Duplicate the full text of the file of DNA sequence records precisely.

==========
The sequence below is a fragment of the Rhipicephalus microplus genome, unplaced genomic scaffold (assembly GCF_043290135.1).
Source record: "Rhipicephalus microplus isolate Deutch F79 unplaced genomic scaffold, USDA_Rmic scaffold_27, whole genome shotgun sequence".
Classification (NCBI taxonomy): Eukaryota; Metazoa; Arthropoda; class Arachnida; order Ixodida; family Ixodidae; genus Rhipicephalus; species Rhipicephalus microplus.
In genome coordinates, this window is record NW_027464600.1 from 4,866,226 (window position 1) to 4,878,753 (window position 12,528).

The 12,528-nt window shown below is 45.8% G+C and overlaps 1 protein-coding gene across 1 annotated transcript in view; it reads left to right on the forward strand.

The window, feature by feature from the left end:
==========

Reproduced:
The sequence below is a fragment of the Rhipicephalus microplus genome, unplaced genomic scaffold (assembly GCF_043290135.1).
Source record: "Rhipicephalus microplus isolate Deutch F79 unplaced genomic scaffold, USDA_Rmic scaffold_27, whole genome shotgun sequence".
Classification (NCBI taxonomy): Eukaryota; Metazoa; Arthropoda; class Arachnida; order Ixodida; family Ixodidae; genus Rhipicephalus; species Rhipicephalus microplus.
In genome coordinates, this window is record NW_027464600.1 from 4,866,226 (window position 1) to 4,878,753 (window position 12,528).

The 12,528-nt window shown below is 45.8% G+C and overlaps 1 protein-coding gene across 1 annotated transcript in view; it reads left to right on the forward strand.

The window, feature by feature from the left end: